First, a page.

Headline of the Week: Learning Well to Learn – Essential Piece of the Value Proposition
Most days I receive in my inbox an installment of “infoneer pulse daily update” from Chris Barth, Librarian and Associate Dean at the United States Military Academy at West Point and former Executive Director of LIS at Luther College. Each installment includes approximately 1 to 10 links to interesting stories that “…comment on information, technology, libraries, education, media, culture, intellectual property, copyright, ethics, design, leadership, and the future.” I appreciate the aggregation and distribution that Chris does.
Saturday’s installment included a pointer to a commentary by Maria Popova about a newer book called “Don’t Go Back to School: A Handbook for Learning Anything” by Kio Stark. Fueled by curiosity and competitiveness the book became this week’s morning reading.
Stark’s book is a crowed-funded Kickstarter project that captures dozens of personal stories of successful people who gave up on, skirted around or otherwise rejected school in favor of “independent” learning. “Independent” in this context is with respect to schools and does not refer to learning alone; the necessity of learning in community is a key takeaway. One might have rather called the learning approach “self-directed.” It is positioned as a “how-to” manual celebrating an alternative to going to college and the associated time and investment.
The book has four main sections. The first focuses on motivation. The culminating point Starks makes, joining a growing chorus of academics, analysts and futurists, is that to move successfully into the future it is essential for one to develop strong skills in learning the next or new thing. It takes the traditional commitment to lifelong learning to the next level and suggests one get intentional about developing a portfolio of learning skills and a deep understand of what works best for them. This is essential to a successful future because technology is fueling an acceleration of change in work, research, economies, and the boundaries between people and tools. This is why we in LIS are so passionate about information and technology literacy.
The second section includes the stories. The third section captures approaches; algorithms, advice and guidance on how to self direct your learning. The final section is a resource chapter; like a LibGuide for self-directed learners providing links and pointers to tools, lists, community websites, online lectures, journals and books - all available on-line and free.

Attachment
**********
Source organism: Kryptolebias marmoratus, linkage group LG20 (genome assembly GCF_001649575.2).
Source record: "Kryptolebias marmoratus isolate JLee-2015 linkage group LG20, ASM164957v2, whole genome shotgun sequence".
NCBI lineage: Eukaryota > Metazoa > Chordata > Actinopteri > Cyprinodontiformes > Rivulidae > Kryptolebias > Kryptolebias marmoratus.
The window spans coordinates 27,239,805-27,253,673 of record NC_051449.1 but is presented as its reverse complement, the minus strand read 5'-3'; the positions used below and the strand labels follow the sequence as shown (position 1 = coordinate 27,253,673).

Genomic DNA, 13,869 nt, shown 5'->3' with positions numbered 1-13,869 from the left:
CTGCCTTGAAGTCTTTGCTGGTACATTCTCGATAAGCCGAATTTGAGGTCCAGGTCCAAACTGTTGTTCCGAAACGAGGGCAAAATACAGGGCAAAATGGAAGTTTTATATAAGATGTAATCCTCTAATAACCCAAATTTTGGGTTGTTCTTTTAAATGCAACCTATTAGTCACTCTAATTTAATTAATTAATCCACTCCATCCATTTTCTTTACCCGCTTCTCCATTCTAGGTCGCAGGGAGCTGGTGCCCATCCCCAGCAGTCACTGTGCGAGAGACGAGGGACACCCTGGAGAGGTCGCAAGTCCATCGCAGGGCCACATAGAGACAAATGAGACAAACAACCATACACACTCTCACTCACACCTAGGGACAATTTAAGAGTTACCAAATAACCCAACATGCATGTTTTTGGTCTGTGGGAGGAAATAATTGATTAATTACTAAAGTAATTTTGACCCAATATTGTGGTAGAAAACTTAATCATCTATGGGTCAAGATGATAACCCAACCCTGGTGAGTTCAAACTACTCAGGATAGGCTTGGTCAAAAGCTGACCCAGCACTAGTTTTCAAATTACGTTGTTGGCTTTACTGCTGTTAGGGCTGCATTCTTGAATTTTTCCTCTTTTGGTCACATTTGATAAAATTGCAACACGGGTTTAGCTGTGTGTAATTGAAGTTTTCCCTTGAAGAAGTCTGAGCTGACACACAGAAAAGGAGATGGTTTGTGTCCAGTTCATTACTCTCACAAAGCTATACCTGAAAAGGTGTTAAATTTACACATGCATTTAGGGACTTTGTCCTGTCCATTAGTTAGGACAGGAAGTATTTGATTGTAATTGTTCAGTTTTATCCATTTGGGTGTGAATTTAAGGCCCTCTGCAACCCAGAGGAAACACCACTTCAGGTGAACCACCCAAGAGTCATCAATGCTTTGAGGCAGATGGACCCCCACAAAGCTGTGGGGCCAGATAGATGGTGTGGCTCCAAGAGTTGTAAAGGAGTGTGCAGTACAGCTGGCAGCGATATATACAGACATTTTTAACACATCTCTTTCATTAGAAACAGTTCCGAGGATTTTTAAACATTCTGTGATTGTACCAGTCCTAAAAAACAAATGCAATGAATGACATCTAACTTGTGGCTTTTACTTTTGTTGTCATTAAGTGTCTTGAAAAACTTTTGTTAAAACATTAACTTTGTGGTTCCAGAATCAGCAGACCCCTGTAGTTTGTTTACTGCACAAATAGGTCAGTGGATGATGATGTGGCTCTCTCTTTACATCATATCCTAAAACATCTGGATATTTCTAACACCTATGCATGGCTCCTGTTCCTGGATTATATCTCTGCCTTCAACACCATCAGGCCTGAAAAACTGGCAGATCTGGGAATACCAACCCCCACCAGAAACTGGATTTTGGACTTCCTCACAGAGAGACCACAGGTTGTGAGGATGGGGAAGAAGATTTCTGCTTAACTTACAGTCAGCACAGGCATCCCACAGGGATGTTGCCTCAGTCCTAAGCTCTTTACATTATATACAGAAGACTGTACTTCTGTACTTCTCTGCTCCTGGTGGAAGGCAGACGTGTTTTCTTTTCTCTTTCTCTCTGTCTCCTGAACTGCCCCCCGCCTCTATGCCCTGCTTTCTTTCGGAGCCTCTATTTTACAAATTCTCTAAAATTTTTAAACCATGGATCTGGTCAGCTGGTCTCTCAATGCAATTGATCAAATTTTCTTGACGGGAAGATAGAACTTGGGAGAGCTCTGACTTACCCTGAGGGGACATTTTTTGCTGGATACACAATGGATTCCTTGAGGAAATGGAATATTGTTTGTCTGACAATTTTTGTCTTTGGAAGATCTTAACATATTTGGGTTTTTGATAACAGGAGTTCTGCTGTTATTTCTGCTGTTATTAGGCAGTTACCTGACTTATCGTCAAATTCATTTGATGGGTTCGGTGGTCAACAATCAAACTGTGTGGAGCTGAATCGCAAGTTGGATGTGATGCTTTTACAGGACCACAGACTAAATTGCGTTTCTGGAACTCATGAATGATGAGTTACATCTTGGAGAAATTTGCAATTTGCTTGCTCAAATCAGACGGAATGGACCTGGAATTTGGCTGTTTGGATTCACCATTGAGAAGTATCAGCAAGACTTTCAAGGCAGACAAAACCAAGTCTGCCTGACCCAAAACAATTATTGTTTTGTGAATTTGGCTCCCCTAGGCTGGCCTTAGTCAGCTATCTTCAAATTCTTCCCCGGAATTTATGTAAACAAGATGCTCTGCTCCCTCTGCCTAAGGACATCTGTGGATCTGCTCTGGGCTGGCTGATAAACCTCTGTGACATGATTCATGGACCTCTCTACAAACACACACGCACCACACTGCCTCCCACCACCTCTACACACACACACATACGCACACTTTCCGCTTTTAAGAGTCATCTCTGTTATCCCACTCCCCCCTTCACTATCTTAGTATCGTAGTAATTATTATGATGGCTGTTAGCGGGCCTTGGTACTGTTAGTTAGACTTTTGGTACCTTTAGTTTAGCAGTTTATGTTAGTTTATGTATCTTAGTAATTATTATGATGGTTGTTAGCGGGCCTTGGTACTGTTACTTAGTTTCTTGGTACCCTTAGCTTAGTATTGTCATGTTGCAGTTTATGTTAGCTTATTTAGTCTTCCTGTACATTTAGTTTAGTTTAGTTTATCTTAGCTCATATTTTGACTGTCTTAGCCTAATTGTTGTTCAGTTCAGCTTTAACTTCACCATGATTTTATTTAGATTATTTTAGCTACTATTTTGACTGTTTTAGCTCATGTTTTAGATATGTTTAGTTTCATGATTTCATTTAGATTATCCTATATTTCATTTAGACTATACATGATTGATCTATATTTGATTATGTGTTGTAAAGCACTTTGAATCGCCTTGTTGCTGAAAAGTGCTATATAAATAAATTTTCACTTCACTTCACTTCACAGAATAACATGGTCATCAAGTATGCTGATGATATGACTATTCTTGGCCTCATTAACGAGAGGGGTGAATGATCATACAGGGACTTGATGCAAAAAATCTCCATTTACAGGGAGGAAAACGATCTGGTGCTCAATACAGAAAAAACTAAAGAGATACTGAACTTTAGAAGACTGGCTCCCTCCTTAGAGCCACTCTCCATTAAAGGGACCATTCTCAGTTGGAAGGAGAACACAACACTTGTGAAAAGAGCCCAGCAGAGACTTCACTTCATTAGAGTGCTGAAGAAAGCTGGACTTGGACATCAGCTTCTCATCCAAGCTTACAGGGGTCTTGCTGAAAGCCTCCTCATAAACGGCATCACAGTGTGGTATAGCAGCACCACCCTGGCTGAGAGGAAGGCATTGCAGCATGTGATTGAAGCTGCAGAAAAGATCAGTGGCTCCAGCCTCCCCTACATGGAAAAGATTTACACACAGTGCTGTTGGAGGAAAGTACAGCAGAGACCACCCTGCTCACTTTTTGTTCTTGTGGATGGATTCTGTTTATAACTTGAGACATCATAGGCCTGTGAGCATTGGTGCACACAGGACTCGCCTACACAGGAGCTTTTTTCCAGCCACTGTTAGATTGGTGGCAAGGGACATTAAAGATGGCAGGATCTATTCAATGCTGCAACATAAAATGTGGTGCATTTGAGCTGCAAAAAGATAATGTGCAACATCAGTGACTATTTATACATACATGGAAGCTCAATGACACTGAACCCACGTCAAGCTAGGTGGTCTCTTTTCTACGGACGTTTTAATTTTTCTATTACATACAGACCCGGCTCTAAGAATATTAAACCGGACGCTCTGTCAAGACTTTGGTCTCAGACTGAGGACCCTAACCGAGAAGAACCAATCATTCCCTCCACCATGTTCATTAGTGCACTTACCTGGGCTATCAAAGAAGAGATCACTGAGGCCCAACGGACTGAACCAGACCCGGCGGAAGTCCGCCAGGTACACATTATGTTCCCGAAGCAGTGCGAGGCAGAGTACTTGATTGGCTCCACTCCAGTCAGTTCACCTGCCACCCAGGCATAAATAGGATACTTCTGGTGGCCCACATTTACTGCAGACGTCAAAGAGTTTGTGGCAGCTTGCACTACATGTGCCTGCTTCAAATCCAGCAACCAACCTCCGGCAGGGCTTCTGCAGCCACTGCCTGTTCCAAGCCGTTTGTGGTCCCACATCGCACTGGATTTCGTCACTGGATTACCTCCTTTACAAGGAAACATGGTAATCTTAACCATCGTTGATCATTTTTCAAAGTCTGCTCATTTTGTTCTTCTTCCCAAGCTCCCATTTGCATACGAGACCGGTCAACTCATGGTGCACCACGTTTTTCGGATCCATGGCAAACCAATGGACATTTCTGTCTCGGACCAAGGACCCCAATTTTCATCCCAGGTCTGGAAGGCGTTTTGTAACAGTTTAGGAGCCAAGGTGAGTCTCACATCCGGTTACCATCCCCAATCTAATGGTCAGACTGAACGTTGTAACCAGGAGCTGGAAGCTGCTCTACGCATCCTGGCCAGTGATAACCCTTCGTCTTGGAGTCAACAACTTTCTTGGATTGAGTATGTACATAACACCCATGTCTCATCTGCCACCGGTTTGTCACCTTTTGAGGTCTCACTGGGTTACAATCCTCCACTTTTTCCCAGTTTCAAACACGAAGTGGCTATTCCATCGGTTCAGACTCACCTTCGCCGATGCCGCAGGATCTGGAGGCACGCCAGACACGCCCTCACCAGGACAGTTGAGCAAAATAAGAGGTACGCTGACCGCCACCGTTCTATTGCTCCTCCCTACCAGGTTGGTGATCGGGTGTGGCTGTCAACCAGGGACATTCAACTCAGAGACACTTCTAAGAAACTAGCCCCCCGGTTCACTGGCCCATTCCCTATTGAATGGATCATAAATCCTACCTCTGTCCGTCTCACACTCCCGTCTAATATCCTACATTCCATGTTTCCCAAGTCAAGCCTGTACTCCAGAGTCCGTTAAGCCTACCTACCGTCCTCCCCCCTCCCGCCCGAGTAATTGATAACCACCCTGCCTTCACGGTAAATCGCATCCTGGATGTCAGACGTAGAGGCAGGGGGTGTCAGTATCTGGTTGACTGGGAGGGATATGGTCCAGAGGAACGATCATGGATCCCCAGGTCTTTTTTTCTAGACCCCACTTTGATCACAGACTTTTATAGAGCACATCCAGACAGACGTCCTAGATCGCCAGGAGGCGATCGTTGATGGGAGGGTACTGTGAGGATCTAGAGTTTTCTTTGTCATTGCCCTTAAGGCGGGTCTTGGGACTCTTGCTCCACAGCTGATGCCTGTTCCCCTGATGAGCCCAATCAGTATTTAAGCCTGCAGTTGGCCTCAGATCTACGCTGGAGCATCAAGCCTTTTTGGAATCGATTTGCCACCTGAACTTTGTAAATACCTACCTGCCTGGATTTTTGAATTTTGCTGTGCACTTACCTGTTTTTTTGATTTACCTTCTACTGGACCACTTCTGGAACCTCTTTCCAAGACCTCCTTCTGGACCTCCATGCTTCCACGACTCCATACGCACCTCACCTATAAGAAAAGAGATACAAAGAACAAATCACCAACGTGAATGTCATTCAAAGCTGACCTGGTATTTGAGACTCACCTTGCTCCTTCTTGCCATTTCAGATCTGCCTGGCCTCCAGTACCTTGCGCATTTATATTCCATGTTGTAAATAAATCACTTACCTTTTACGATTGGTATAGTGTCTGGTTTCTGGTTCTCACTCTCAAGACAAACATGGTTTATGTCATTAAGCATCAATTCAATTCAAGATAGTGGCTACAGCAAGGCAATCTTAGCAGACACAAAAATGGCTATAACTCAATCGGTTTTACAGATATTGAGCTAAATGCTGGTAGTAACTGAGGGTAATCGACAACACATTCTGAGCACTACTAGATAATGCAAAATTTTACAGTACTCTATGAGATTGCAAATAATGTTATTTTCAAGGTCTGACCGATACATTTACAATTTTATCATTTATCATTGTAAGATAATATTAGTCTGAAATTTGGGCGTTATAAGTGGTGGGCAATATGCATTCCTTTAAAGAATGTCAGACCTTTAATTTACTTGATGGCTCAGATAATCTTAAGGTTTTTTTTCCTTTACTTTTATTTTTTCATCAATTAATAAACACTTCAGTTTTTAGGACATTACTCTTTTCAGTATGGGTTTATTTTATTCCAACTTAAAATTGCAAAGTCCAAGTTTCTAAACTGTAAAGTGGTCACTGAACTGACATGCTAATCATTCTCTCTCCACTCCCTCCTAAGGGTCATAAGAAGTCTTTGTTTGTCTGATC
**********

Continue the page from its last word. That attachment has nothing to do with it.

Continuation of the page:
I read it from a different point of view. I saw it not as an alternative approach to college but rather as just the kind of skills we would want a graduate of an undergraduate liberal arts college to have mastered during their experience and be able to perform going forward into the broader world to live out their life of service. I’ve met few recent high school graduates that would have developed the interpersonal skills, maturity, confidence, discipline, and boldness to experiment and risk failure, tenacity and leadership that this book encourages and presumes. I imagine mastery of the “self-directed” learning approach and all the techniques the book calls for would be a consequence of their engagement in the transformational experience offered them during college – not an alternative for the 18-22 year old.
From this perspective the book could be used to help inform the value proposition conversation. Turn it around and use it as a checklist or scorecard. A student could say to themselves periodically and ultimately as a graduate of a liberal arts college, “As a result of the transformational experience offered, have I mastered the learning skills the book suggests?” When the answer is “yes” we can be confident the graduate is well prepared to take on a dynamic future.
LIS Blog Highlights from the Week
The following articles are sampled from those available on the LIS Blog:
- 3/27/14 Olson West side wireless is fixed (Thu, Mar 27 2014 7:47 am)
Notes from LIS Council
LIS Council is the leadership team within LIS.
- Notes from LIS Council - 3/26/14 (Fri, Mar 28 2014 1:51 pm)
Upcoming LIS Events
Click on the event below for specific information and for a link to register. More information on training and development events is available.
- Beyond the Bubble: "Power Searching Workshop: Finding Better Information Faster in the Digital Age" (Tue, Apr 1 at 9:40 am)
- Zotero Workshop (Thu, Apr 3 at 7:00 pm)
- Beyond the Bubble: "Basic Computer Maintenance and Troubleshooting" (Tue, Apr 8 at 9:40 am)
- LIS Summer Faculty Workshop Brown Bag (Tue, Apr 8 at 12:45 pm)
- LIS Summer Faculty Workshop Brown Bag (Wed, Apr 9 at 12:15 pm)
- LIS Summer Faculty Workshop Brown Bag (Thu, Apr 10 at 11:30 am)
- Beyond the Bubble: "Microsoft Publisher Basics Workshop" (Tue, Apr 29 at 9:40 am)
- Zotero Workshop (Thu, May 1 at 7:00 pm)
Training and instruction is provided to the Luther Community through Faculty Development Sessions, Library Instruction Sessions, Product Demonstrations, Skills Training, Workshops, 1-on-1 Sessions, and Online Materials. To schedule a session, contact the LIS Technology Help Desk at x1000 or enter your request online at http://help.luther.edu.
This Week in LIS is published most Fridays by Paul Mattson, Executive Director of LIS at Luther College in Decorah, Iowa.